This was a short homily delivered at the Annual General Meeting of the Conference of Religious of England and Wales in January 1999. It was subsequently published in Signum (10 March 1999) 21-22.
‘Thanks to diminishment, religious life has come alive again.’ These words of Joan Chittester from the reading at Morning Prayer seem so apt. As we die to the institutionalisation of the religious life, both in terms of the large institutions we maintained and the way in which we lived, a rebirth is taking place. But, as Teilhard de Chardin said in the reading we heard some moments ago, we must ‘trust in the slow work of God’. It is not easy to be patient in these times.
Our theme for this part of the conference is ‘identity’. I am reluctant to throw in my three-and-fourpence here, as some, perhaps many, feel that we spend far too much time mulling over this subject, and that we should just get on with it. I can understand that, but as provincials one of our jobs, surely, is to stand back from the fray and look at the religious life from a longer perspective.
Speaking personally, I am a post-Vatican II product. I joined in the Seventies, and there has not been a time for me when identity was not an issue. I have never known the uniformity and the apparent stability of religious life that many of you will recall. I have only read or heard about it. And yet, I don’t feel ill at ease with that. It has been for me a kind of poverty, and it has kept me on my toes about what it means to be a religious.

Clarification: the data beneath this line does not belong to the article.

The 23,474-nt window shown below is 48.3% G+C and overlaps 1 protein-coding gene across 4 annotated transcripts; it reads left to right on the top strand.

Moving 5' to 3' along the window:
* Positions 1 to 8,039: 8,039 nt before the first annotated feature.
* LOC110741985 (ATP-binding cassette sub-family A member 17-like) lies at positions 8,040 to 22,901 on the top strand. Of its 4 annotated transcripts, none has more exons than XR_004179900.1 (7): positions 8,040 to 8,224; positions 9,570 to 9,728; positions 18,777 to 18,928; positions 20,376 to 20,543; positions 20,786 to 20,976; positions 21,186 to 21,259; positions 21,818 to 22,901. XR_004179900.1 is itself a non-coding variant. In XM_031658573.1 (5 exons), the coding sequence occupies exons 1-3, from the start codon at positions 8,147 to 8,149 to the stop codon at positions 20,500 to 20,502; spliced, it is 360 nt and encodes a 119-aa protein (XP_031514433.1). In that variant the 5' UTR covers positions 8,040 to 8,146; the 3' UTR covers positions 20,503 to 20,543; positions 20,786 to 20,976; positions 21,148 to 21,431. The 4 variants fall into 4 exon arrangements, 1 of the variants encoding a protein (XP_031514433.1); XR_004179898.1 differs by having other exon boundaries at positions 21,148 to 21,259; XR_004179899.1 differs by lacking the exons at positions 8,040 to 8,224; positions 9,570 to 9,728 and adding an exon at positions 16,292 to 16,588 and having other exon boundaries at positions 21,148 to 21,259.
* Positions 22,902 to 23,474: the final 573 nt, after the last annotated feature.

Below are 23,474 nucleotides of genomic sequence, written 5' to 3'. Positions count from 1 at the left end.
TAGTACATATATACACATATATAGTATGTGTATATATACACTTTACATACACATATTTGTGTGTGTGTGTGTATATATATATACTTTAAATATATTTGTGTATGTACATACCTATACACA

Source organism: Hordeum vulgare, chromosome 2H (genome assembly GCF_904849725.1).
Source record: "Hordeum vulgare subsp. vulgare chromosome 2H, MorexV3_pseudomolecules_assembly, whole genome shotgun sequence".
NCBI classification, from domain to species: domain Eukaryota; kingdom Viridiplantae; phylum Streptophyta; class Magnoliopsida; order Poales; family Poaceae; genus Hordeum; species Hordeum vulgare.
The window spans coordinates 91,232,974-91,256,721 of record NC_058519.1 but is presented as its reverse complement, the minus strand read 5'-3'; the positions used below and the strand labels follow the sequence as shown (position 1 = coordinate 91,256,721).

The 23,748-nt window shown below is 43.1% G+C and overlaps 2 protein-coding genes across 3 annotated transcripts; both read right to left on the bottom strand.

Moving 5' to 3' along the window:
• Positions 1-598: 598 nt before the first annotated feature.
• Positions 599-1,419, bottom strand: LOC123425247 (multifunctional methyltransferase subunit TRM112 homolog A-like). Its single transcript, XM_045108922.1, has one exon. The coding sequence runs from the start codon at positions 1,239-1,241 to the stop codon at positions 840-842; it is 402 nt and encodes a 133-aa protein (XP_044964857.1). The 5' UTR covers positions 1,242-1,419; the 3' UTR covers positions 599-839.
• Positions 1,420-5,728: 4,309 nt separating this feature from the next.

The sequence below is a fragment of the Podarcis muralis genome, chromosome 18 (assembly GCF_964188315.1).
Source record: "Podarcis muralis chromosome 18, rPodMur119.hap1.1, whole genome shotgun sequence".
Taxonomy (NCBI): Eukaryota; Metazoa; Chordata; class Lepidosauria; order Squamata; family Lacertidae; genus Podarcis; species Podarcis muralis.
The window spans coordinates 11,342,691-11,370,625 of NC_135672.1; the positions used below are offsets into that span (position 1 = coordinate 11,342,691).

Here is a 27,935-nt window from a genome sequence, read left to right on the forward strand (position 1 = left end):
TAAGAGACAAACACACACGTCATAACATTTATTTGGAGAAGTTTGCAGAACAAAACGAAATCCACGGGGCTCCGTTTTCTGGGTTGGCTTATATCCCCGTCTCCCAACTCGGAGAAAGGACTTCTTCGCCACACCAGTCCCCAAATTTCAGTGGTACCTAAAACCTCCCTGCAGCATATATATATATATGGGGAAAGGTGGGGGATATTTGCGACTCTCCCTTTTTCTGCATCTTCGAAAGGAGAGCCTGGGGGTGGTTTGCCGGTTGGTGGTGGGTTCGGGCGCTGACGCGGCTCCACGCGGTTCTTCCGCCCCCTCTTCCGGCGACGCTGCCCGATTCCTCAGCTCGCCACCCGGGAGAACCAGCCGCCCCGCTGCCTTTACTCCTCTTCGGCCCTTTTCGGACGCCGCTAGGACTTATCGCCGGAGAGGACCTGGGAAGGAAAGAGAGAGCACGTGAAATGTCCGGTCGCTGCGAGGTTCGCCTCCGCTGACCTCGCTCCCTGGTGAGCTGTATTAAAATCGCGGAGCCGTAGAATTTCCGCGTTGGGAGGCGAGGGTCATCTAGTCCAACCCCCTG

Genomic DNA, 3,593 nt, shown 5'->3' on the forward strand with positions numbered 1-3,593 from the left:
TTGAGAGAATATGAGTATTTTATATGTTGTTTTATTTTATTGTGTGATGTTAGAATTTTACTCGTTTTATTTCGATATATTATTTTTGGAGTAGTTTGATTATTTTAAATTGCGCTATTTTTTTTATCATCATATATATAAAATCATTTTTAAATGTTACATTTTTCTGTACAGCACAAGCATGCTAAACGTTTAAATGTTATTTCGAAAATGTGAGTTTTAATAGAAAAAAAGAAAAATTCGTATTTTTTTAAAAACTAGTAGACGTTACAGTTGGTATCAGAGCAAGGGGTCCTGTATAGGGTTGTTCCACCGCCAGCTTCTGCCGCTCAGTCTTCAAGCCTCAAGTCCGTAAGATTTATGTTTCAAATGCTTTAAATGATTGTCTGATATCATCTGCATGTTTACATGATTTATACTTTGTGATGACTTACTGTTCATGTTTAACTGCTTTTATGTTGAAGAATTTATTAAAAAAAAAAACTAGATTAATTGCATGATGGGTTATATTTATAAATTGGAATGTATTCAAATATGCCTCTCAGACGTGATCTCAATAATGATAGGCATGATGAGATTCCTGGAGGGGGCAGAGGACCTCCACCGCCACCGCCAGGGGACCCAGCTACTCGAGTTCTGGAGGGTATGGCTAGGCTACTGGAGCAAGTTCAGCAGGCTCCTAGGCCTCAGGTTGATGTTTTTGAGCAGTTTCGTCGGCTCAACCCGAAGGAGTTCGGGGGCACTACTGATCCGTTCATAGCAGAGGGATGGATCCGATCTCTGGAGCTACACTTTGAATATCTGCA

However, one thing has sustained me throughout: the conviction that the search for God is a shared search, a common project. Christianity is essentially a communitarian experience. Remember, St Paul wrote most of his letters to groups of Christian converts and not to individuals – the Romans, Galatians, Ephesians, Corinthians, and others.
We have just emerged from a long period when the spiritual life was privatised and focused very much on the individual. Strangely, that was happening at the same time that the externals of religious life were rigidly controlled and everyone was expected to do the same thing. Faith in those times was a private affair between the individual and God. If you shared it with anyone, it was only with a spiritual director – in secret. The preoccupation was with the salvation of the individual soul.
All that has changed. As has been said recently, ‘faith is personal but never private’. Religious life, therefore, should be giving corporate witness to Christian values, but in a different way from the past. We need to listen to the gospel and respond to it together and not just as individuals. St Augustine has a powerful image to express this reality. He talks of boats in a harbour being lashed together so that when a storm takes place, the boats move in unison with the waves and don’t crash into one another and sink. As for the boats that are moored singly, they don’t stand a chance in a storm. As Christians, we cope better with the storms of life when we are together than when alone. I think that was what Augustine was trying to say.
I am not saying, however, that we should rush off and form cosy communities, sitting round the dying embers of religious life. But I do believe that in some way, perhaps yet to be discovered, corporateness, acting as one body in Christ, has to be part of our identity.